How to Grow Rhubarb Crowns
Grow Guide #2345
Binomial name: Rheum rhabarbarum
Life Cycle: Perennial
This 'How to Grow' guide details everything a home gardener needs to know to plant, grow and care for Rhubarb (Rheum rhabarbarum).
When to Plant Rhubarb Crowns
Rhubarb is a perennial plant that grows year round in most climates. Use the table below to identify the best time of year to plant rhubarb crowns in your climate.
Rhubarb plants are perennial, meaning they live for several years. Choose a permanent position where plants can grow undisturbed by regular digging or other disturbance.
Rhubarb plants are best grown in full sun or part shade. Choose a location that will receive at least 3 hours of full sun each day.
Rhubarb plants need a well drained soil enriched with plenty of organic matter. Prepare soil by weeding it thoroughly, digging it over to loosen it and adding aged animal manure or compost. Keep the area free of weeds until planting. Learn more about preparing soil for planting here.
Rhubarb plants can be grown in containers. If possible choose a variety that’s recommended for container growing. Use a good quality potting mix and make sure your container is large enough for mature plants; a minimum of 75 litres is recommended for rhubarb. During the growing season, keep in mind that container grown plants may need additional fertiliser to encourage healthy growth.
How to Plant Rhubarb Crowns
Plant rhubarb crowns soon after delivery; store crowns in damp coir or potting mix to keep them hydrated until planting.
- Trim any damaged leaves or roots from the crown.
- Dig a 20cm deep hole and make a mound in the centre.
- Place the crown on the mound so the growing point is facing up and level with the surface of the soil. (see images below)
- Cover with soil, making sure the tip of the crown is not covered. (see images below)
- Space crowns 50cm apart.
- Water in well.
- Keep soil moist but not wet until the first stalks and leaves appear.
How to Grow Rhubarb
Rhubarb plants may need watering during the growing season. Water when the soil is dry about 5cm below the surface (test this by scratching away a little soil with your finger). Water deeply in the early morning or late afternoon. Avoid watering the leaves of plants to avoid fungal diseases. Learn more about watering here.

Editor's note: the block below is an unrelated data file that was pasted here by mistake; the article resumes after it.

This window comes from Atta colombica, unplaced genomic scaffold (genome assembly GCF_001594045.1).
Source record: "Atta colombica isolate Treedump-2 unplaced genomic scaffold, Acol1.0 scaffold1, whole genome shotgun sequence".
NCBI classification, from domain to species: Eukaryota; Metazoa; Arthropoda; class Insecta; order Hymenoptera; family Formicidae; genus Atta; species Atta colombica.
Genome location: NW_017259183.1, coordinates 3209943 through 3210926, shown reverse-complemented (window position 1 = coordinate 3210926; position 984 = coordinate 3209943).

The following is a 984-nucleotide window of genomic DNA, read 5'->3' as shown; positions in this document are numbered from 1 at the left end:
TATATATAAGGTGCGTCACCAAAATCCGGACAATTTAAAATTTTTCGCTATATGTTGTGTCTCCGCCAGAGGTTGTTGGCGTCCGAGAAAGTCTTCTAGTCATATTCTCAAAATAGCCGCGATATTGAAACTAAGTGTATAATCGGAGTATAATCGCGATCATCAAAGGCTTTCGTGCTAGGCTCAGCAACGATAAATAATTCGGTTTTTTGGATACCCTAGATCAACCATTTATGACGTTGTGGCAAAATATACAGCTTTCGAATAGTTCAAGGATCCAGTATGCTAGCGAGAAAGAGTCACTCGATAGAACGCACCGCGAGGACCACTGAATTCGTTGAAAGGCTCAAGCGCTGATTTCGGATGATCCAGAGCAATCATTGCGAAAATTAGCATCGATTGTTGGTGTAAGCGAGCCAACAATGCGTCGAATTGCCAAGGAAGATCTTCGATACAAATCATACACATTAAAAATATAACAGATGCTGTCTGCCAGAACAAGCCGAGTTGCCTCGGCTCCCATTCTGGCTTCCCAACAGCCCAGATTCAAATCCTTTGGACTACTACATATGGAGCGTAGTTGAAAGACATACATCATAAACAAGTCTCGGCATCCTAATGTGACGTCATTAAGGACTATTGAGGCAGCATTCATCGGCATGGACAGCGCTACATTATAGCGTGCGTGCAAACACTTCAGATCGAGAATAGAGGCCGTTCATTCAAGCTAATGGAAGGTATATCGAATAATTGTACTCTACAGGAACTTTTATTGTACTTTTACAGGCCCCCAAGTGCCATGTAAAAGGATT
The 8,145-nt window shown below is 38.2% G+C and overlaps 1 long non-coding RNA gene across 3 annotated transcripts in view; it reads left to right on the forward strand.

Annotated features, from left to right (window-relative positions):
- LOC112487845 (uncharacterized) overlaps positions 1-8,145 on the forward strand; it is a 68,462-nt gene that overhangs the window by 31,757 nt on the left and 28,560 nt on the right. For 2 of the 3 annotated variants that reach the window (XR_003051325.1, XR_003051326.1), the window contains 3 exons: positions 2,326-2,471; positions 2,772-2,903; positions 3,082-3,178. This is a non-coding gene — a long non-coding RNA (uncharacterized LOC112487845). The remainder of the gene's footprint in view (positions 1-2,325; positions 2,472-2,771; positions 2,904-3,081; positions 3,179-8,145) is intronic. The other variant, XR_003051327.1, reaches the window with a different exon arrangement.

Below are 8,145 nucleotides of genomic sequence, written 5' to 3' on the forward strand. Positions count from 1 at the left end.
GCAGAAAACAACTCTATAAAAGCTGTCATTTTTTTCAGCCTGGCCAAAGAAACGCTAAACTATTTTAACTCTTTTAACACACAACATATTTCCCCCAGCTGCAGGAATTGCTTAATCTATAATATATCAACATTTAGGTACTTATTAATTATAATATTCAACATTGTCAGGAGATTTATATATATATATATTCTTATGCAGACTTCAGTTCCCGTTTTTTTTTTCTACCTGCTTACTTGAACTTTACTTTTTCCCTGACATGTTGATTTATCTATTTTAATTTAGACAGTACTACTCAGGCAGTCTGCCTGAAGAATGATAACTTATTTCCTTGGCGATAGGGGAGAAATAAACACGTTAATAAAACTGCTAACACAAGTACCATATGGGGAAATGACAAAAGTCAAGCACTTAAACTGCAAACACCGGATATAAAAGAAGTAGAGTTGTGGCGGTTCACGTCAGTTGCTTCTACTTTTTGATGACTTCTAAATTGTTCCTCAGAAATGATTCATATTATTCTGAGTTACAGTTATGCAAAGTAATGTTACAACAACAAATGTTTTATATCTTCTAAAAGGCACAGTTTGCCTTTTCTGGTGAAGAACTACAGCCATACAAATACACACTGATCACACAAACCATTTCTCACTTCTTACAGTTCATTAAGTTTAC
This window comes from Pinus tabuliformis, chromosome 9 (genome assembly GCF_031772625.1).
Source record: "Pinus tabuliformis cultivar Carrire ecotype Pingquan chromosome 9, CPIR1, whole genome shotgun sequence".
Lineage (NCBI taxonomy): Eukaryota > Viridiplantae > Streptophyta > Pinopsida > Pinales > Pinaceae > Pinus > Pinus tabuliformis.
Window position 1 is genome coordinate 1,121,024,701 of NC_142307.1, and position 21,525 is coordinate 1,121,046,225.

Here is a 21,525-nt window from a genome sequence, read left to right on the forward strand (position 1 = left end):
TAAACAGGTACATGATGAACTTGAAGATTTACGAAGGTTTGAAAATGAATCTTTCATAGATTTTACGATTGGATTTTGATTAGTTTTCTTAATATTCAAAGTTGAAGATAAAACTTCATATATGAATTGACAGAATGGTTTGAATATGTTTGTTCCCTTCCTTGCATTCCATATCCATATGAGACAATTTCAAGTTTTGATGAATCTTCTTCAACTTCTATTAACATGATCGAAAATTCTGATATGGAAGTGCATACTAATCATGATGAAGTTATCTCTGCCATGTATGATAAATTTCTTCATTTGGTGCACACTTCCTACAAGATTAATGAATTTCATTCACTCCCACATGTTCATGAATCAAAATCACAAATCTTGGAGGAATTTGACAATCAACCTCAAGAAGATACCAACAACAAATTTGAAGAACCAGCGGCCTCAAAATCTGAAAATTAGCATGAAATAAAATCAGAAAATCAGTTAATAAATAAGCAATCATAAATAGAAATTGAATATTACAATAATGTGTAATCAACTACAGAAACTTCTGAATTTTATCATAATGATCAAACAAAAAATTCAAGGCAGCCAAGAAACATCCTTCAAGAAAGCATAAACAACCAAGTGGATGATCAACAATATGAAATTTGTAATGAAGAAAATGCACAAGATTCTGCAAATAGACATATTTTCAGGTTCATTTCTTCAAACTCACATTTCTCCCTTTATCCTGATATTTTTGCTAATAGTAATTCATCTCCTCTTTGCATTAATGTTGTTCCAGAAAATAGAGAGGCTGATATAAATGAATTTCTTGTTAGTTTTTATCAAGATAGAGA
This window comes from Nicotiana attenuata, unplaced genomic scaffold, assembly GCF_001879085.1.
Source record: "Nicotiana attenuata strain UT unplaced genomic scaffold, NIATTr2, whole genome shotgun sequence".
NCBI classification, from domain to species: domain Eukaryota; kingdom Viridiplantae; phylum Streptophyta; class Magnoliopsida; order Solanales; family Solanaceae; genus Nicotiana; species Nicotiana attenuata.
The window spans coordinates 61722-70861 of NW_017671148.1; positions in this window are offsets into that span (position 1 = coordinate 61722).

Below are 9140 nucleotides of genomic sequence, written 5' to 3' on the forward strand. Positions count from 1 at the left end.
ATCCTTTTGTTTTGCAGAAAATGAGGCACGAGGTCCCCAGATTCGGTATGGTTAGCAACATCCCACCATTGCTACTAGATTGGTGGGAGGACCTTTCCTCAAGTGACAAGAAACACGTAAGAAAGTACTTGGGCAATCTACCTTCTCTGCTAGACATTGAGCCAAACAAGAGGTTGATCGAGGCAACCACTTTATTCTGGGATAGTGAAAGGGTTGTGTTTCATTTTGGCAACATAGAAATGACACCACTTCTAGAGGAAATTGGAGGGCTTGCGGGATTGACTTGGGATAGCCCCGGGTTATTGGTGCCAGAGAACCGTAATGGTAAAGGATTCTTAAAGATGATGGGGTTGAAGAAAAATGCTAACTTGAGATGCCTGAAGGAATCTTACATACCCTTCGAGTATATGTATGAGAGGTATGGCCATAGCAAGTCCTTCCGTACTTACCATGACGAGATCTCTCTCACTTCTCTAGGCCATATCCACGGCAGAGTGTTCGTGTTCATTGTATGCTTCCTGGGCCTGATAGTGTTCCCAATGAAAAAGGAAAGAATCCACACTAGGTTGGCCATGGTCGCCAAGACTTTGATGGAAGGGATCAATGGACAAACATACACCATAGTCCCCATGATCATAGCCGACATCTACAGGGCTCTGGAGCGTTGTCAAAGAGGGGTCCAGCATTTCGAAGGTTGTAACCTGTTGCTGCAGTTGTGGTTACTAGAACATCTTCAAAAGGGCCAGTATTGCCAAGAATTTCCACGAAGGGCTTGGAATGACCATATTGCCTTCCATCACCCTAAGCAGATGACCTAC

If soil was well prepared no extra fertiliser should be necessary. In poor soil or to give your plants an extra boost, application of a balanced fertiliser or one formulated for fruit and vegetables can be beneficial:
- Apply slow release fertiliser at the recommended rate when transplanting or when seedlings are 5-10cm tall.
- Apply liquid fertiliser at the recommended rate and frequency while plants are fruiting or flowering.
Tip: To extend the harvest, remove flower stalks as soon as they appear.
Optional: For the strongest plants, do not harvest stalks in the first year of growth.
How to Harvest Rhubarb
Rhubarb should be ready to harvest in approximately 100-140 days.
Rhubarb stalks are ready to harvest when they are large enough to eat. Harvest the outside stalks first, leaving some in the centre of the plant for future growth. Harvest individual stalks by pulling and twisting them gently from the base to separate them from the plant. Cut off the leaves and dispose of them in the compost or green waste. Rhubarb stalks can be stored short term in the fridge. For longer term storage, rhubarb can be canned or frozen.
Warning! Do not eat rhubarb leaves, they are toxic.
Common Problems when Growing Rhubarb
Like all plants, rhubarb is susceptible to some pests, diseases and other problems. Below is a list of the most common problems gardeners encounter when growing rhubarb plants:
- Bacterial leaf spot is a disease that causes irregularly shaped brown spots on all above-ground parts of a plant. The spots at first appear to be wet but become dry and scab-like over time. Leaves and flowers can fall prematurely. Water plants at soil level (not on the leaves), dispose of fallen leaves and fruit and practice crop rotation.
- Bolting is when a plant prematurely flowers and goes to seed. Bolting can be caused by a period of extreme weather. Avoid sowing seed until after the danger of frosts has passed or in very hot weather. Water plants regularly and deeply in hot weather to prevent them suffering heat stress.
- Rotten crowns are caused by pathogens entering crowns after sitting in cold, wet soil or being temporarily waterlogged. Crowns may show obvious signs of rot, have no roots or shoots, or produce stunted yellow leaves. Plant crowns in free-draining soil, raised garden beds or containers, and do not water crowns over winter unless soil is very dry.
- Slugs and snails are molluscs that feed on tender leaves and shoots, mostly at night, leaving slimy trails behind them. Control them by removing their hiding places, keeping free range poultry, collecting them by torchlight or by placing traps. Read more about slugs and snails here.
Rhubarb crowns come in all shapes and sizes and may have visible cuts on them where they were separated from the parent plant. The pictures below are included to help show the correct planting orientation; with the growing points facing upwards.